The article sums up the total of user research. The comments are a microcosm of user resentment. A good capsule of how even good UI changes (and the movement of the search box in Wikipedia is a good change) engender resentment.
Two pleasant surprises–today’s new Pernice Brothers album and Joyce Linahan’s book about working with him, “Pernice To Me.”
Freaking awesome home experiment to demonstrate: standing waves, principles of electromagnetism, the speed of light, gooey marshmallowy goodness.
So this is the Apple Store App Store app. Store. Appstore. App. HELP!
Gruber sums up a dynamic that’s starting to be reminiscent of “listeners vs. RIAA”: “Safari Reader doesn’t kick in by default. It’s invoked by the user. Apple isn’t telling Jim Lynch his site is ugly and hard to read. His readers are. If your website is user-hostile, don’t be surprised when your readers fight back.”
Day: June 15, 2010
There are certain records, certain tracks, that instantly take you back to where you were when you heard them for the very first time. John Coltrane’s “Lush Life” (the first version he recorded, the 1958 version with Red Garland, Donald Byrd, Paul Chambers, and Louis Hayes) is one of those albums, and one of those tracks.
The whole record is unusual in Trane’s discography. The first three tunes are performed by a pianoless trio (Red Garland apparently forgot to show up for the session), and they show a keen sense of rhythm and a searching intelligence while still demonstrating Trane’s mastery of playing over the chords. The fifth track, a quartet session with Garland, Chambers, and Albert Heath on drums, is a straight ahead reading of “I Hear a Rhapsody”–a nice enough performance, but unremarkable by itself.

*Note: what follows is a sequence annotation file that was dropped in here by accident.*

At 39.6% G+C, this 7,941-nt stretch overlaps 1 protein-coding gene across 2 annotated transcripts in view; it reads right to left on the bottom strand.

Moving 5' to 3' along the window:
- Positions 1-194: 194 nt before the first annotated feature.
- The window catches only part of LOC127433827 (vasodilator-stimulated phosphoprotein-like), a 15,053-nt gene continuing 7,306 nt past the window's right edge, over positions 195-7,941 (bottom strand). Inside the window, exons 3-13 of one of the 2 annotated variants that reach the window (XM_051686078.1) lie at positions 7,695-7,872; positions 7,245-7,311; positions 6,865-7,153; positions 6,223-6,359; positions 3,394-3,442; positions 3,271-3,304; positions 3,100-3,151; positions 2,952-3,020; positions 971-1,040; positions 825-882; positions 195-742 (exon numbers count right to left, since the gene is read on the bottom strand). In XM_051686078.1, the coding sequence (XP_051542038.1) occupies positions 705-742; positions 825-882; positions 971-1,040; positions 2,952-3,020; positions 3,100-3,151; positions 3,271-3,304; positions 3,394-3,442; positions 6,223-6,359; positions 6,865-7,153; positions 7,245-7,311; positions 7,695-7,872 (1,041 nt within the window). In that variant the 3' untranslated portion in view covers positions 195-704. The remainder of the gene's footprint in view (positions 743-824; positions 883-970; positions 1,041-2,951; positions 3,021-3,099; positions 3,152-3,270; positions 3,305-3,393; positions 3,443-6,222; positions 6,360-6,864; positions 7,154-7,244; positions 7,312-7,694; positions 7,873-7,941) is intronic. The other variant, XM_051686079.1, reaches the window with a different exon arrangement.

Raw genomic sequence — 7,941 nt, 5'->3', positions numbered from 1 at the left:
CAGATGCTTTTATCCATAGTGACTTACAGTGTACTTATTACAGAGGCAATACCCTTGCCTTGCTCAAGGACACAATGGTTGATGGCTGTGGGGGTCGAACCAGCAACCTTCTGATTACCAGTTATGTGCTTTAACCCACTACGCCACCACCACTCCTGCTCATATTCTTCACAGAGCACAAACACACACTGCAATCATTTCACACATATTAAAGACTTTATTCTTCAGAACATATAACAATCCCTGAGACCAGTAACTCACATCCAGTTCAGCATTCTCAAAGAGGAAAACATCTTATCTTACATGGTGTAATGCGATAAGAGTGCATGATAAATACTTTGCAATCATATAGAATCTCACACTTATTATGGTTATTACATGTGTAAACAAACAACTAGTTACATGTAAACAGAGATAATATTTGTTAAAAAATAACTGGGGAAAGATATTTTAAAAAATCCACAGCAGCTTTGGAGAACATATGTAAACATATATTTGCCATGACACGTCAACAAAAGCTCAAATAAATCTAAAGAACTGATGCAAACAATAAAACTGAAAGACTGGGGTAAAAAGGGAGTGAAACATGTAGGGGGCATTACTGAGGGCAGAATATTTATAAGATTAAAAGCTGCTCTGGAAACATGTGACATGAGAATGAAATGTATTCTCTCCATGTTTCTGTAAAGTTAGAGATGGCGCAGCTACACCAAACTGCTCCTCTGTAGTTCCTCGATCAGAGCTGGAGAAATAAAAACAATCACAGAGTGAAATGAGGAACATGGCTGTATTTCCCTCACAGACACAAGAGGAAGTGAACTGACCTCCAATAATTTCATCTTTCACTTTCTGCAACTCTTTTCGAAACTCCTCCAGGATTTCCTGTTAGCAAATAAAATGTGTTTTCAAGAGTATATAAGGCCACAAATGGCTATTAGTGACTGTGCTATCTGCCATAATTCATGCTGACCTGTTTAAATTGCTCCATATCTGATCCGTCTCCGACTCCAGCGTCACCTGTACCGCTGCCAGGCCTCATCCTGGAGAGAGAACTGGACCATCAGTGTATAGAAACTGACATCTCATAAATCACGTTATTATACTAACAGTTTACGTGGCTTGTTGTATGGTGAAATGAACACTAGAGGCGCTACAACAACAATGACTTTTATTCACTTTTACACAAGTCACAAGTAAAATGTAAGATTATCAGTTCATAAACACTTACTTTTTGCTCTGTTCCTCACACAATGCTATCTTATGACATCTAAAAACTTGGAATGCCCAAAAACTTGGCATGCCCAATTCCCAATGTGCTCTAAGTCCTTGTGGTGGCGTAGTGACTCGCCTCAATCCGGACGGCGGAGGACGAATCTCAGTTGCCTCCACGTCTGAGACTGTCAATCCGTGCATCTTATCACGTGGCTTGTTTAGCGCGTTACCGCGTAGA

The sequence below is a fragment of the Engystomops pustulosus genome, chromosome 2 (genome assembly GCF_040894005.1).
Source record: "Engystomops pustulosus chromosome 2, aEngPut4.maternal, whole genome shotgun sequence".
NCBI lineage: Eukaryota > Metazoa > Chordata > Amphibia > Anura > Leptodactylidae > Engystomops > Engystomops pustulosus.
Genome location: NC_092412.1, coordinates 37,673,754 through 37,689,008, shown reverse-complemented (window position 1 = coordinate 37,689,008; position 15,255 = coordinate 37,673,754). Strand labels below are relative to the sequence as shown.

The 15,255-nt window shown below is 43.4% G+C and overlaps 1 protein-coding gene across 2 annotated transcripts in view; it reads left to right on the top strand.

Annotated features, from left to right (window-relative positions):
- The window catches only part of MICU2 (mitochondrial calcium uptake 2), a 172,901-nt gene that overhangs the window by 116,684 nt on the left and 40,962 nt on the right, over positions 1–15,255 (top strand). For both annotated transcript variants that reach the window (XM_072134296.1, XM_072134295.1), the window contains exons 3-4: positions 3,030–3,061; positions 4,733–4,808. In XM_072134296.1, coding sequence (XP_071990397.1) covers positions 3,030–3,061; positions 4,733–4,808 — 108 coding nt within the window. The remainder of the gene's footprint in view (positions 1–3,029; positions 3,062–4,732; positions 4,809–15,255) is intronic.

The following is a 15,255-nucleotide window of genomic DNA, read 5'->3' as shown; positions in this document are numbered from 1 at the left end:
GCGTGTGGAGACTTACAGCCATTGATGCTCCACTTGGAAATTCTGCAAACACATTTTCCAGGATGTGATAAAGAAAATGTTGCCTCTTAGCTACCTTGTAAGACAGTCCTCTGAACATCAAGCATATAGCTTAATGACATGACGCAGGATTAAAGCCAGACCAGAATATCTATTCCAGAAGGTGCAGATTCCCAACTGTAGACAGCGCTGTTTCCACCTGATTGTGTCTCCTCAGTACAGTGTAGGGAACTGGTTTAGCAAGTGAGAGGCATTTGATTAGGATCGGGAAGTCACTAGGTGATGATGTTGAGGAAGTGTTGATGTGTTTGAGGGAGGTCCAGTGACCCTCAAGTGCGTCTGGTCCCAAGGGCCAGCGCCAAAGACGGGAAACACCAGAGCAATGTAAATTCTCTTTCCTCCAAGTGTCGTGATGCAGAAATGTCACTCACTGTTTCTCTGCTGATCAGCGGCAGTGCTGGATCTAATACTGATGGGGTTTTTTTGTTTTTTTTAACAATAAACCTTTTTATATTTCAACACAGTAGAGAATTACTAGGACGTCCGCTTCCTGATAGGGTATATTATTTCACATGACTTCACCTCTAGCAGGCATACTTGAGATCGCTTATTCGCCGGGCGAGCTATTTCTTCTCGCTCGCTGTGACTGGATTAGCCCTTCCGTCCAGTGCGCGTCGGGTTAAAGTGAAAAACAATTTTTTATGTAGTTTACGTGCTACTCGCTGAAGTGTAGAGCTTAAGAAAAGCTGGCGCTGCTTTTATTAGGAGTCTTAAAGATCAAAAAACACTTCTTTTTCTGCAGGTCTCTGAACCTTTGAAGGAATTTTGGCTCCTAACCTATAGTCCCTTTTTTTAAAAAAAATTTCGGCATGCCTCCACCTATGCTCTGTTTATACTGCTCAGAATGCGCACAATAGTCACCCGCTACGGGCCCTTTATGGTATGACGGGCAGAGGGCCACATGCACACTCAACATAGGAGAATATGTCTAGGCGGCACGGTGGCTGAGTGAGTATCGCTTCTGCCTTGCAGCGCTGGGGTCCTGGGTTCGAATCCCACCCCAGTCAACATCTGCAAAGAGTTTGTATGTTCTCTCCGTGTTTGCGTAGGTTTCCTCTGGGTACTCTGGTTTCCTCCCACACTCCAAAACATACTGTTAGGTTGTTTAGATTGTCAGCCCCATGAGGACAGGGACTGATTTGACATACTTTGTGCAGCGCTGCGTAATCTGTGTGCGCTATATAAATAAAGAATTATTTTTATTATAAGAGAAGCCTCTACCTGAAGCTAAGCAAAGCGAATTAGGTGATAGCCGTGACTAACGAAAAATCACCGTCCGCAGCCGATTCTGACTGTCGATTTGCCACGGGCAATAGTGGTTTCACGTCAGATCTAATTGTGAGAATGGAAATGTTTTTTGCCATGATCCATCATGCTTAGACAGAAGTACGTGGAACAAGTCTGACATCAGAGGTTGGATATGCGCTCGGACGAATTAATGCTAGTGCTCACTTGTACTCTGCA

No, it’s the title track that makes one sit up and pay attention, as I did when I brought it back to my dorm room in the fall of 1990, a story which I’ve told before. All the more if you think of the story (not the words. The words themselves have so little poetry that it’s a miracle that Johnny Hartman brought what he did to the song five years later)–the sad, romantic story of the man who was idly bored until a miracle of love came into his life, and then quietly heartbroken when love departed. So he tries to bolster his spirits, only to confront his own solitude: “Romance is mush/stifling those who thrive/I’ll live a lush life/in some small dive/and there I’ll be/while I rot with the rest/of those whose lives are lonely too.”
Only the artistry of Strayhorn could take us through the gorgeousness of the tune into the depths of that solitude within a single song. One thinks, he must have been a lot of fun at parties.